John Oliver
Jane Ann Richards

Some of the mystery surrounding Jane Ann Richards has been solved with information supplied by Bob Brennan, Annette Moon (nee Richards) and from friends in New Caledonia.

I had been brought up to believe that John Oliver was a Frenchman who was lost at sea along with his ship. Well, the part about the ship what partly right, but a Frenchman he was not. Nor was the ship his. It turns out that Captain John Oliver was a merchant seaman and Captain of various ships. However, his link with the French, besides spending a lot of time in New Caledonia, was as a pilot in and around New Caledonia for the French Navy.

A number of intriguing stories have come to light about our Captain John Oliver; too extensive to go into all here, but a short synopsis is that he was:

  • A captain of ships belonging to Robert Towns (for whom Townsville, Queensland, is named after) used in bringing loads of Sandalwood, first to Australia, and then to be sold in places like China. Whether he sailed these shipments to China can only be speculation at this time. (The story gleaned of this time in his life will be added as a PDF - download here.)
  • Then his job as a Pilot for the French in New Caledonia for which he was, by all accounts, highly regarded. Sufficiently so that, to this day, he is mentioned in the Pilotage-Maritime website for being the first pilot commissioned by the French Government.

Unfortunately, John didn't make "old bones". He died at the age of 35 (in 1859) at sea, while acting as pilot aboard a French vessel, "La Thisbé", and was buried on Casy Island in Prony Bay, New Caledonia, where his grave is still mentioned on the tourist board showing the cemetery there. Interestingly, they spell his name on the board in the French manner as Captain John Olivier. There is also a low reef called Basse Oliver that, I think, must have been named by him (I assume most of these low areas were named by the various pilots who navigated the dangerous passageways).

Jane was born Jane Ann Richards, 11 November 1832, in Phillack, Cornwall, UK; the daughter of John Richards and Jane Mitchell who were married 1 March 1828 in Phillack. The Richards family came to Australia on the "Julindur" in 1849.

John and Jane were married 28 August 1850, in Sydney, NSW, Australia.

John and Jane had 3 children: John George William (b. 29 October 1852, Sydney), William Benjamin Felix (b. 1856, New Caledonia) and Louis Charles. (b. 14 October 1857, Glebe, Sydney).

Certificates of the children show that John Oliver was born in Cornwall about 1821-23. His death notice in New Caledonia states he was born on "Forway" Cornwall in 1823. This is a miss-spelling of "Fowey" Cornwall. So far I haven't been able to pin down his birth.

The second son, William B F Oliver, is recorded as the first white child born in New Caledonia - it appears much to the chagrin of the French who make reference to him being "...an Englishman!" when writing about it.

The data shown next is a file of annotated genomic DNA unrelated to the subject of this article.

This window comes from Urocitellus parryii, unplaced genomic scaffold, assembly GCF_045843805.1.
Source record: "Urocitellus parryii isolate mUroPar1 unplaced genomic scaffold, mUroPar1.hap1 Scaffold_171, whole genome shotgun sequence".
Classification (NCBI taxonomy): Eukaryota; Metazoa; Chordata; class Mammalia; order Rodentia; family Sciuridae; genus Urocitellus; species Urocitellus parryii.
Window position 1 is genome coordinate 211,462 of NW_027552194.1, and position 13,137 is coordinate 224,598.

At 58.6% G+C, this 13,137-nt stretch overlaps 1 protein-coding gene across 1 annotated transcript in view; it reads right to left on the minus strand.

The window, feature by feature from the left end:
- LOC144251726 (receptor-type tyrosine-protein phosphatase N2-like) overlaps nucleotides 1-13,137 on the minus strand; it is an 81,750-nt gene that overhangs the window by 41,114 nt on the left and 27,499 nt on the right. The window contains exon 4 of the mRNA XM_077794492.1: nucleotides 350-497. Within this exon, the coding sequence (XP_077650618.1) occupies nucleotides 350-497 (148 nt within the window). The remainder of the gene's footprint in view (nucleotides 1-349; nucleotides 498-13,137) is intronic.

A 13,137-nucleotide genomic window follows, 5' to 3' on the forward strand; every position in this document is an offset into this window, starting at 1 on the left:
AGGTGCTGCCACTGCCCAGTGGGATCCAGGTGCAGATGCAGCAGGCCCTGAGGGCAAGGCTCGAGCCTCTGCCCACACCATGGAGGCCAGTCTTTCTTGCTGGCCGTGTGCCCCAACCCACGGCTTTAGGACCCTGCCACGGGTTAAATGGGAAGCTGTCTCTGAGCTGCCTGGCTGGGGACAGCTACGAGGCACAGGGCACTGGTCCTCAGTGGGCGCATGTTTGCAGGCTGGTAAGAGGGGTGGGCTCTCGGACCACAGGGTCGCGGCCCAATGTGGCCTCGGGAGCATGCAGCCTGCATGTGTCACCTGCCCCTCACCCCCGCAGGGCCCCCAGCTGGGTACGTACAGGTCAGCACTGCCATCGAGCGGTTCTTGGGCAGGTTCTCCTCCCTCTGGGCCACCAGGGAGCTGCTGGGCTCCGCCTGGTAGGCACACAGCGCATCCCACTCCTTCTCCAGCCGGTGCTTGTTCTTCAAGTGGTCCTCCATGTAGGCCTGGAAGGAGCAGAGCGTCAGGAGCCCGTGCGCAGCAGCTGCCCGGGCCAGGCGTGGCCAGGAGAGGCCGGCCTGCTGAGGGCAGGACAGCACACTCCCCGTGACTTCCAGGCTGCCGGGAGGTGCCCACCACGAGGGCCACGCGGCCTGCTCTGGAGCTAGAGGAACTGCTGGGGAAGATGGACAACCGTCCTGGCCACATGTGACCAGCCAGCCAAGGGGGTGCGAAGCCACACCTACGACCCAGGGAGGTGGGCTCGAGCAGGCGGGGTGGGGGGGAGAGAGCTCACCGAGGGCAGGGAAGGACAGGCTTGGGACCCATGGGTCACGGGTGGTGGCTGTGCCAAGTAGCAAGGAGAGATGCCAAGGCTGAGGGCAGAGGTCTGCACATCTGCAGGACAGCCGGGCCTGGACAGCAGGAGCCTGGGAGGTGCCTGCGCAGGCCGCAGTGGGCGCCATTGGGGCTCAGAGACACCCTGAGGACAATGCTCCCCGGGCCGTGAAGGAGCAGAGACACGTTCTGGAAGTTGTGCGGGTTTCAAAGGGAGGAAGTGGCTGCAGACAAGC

After John's death, Jane must have returned to Australia with the 3 children and then married Donald Lamont on 2 November 1868, in Sydney, NSW, Australia. Jane and Donald had a daughter, Rebecca Elizabeth, born 5 June 1869. Donald Lamont was born in Dundee or Perthshire, Scotland about 1833.

Rebecca Elizabeth Lamont married Robert Roberts in Sydney 29 March 1888; they had 5 children, Robert D (1889), John Livingstone (1891), Robert B (1893), Frederick (1895) and Alice L (1904). (Annette Moon is granddaughter of Benjamin Richards, brother to our Jane Ann.)

Whether John came to Australia from New Caledonia, or skippered a ship from the UK to Australia, may never be known. However, what is known is that he and Jane sailed regularly between Australia and New Caledonia and Islands (this, no doubt, is from where the stories of John being French came).

One story passed to me by an old aunt is that Jane Richards told her she was once served a human leg there; another story that there may be some kind of monument to the Oliver's as founders of a settlement in New Caledonia (I now think this may have been a reference to his burial site on Casy Island). Other rumours say he was into "blackbirding" (bringing island workers to the Queensland cane fields). This may be correct as most cane workers were brought from that region of islands, although history seems to say that this practice did not start until the mid 1860s - after John's death. Prior to that, many Chinese were brought to Australia to work in the northern heat (Europeans didn't have the fortitude), and John could have been involved in this part of immigration if he was taking sandalwood to China for Robert Towns.

Of the 3 children, John George William (1852), my g-g-grandfather, died in 1889, in Redfern, NSW, from TB; William Benjamin Felix (1856) appears to have died in Sydney about 1884 (I haven't as yet found a death certificate but his wife remarried in 1885 to Henry Springett); Louis Charles died 17 June 1915 in Cronulla, Sydney, NSW, Australia, of a "Haemorrhage from a wound to the throat -- self-inflicted". (A polite way of saying suicide.) It lists his father's occupation as "Sea Captain". It lists the Informant as Lily Hawkins, cousin. This is most likely Lilian (nee Richards), daughter of Benjamin Richards who was Jane Ann's brother. I can find no evidence of Louis marrying.

William Benjamin Felix Oliver (1856) married Louisa Connolly (1856) on 15 Dec 1877 in Waterloo, NSW. They had 4 children, Ethel Maud (1878), Louisa Pauline (1881), William Benjamin Felix (1882) and Arthur Horace (1884). Arthur died in 1890 from heart disease. William B F (1882) died in 1907 from TB.

There is a consistency of early deaths among the Oliver men. However, other than the 2 deaths from TB, I don't yet know if the hereditary heart problems, of which I have, had anything to do with these early deaths.

 


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